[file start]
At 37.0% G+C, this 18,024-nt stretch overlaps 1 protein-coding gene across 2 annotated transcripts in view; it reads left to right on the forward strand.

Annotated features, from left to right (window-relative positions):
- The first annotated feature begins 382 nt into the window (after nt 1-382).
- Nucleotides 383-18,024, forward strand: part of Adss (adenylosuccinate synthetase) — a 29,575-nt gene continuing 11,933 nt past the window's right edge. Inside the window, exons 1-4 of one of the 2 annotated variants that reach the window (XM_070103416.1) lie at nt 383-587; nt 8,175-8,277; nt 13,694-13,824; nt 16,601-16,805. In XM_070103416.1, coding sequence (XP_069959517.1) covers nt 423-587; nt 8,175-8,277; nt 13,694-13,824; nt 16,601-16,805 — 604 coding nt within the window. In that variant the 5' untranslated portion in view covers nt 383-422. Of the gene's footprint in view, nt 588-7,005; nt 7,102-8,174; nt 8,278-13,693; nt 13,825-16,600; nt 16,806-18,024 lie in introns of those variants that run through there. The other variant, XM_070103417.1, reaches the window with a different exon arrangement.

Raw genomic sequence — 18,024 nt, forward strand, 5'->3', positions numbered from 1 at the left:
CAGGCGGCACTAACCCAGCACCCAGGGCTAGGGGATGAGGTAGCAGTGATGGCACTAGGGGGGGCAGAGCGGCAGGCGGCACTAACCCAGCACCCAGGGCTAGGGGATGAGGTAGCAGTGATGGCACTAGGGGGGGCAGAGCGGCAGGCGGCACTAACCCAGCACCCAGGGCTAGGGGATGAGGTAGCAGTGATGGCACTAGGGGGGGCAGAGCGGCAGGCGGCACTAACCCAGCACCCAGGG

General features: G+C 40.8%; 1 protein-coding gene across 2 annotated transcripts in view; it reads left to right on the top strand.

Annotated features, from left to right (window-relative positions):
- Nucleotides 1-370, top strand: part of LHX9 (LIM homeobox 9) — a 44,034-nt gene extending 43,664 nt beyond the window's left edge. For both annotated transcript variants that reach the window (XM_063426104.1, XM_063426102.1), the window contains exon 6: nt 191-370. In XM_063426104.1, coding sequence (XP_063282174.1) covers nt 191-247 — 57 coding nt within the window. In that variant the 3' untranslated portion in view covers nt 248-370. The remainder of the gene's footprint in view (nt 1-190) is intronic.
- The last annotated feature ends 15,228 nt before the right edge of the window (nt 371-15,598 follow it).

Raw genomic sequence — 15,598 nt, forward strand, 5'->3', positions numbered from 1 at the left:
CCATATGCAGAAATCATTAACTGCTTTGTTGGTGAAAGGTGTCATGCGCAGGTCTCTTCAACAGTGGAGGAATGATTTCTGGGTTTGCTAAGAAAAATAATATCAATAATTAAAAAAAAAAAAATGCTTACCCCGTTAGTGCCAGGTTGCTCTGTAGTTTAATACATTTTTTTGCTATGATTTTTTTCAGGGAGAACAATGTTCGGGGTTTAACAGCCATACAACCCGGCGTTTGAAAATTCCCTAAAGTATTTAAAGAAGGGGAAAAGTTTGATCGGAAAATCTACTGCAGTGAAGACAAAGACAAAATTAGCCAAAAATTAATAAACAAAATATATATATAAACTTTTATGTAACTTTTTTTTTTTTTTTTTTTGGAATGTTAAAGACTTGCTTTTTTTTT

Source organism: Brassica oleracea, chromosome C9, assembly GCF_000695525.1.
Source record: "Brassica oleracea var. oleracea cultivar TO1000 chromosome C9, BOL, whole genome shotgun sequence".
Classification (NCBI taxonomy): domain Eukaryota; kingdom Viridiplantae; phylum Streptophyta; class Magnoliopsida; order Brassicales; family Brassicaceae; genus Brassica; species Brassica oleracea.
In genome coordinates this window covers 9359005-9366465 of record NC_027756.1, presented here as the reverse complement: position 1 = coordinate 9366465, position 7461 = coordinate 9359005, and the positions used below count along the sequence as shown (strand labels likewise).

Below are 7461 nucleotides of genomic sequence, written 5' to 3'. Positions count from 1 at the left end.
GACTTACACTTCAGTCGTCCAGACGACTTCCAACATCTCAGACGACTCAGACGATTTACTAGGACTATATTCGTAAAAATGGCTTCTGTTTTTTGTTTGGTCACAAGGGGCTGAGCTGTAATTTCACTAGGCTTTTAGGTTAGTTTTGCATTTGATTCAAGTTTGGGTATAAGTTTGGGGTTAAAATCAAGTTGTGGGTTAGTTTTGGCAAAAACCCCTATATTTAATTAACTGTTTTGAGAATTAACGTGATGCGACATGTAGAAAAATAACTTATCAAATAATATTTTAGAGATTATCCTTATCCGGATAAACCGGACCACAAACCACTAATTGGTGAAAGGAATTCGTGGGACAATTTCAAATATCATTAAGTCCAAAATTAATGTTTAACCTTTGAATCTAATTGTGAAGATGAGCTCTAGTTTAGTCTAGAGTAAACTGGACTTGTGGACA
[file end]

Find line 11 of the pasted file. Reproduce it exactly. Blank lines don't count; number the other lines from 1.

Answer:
Raw genomic sequence — 15,598 nt, forward strand, 5'->3', positions numbered from 1 at the left: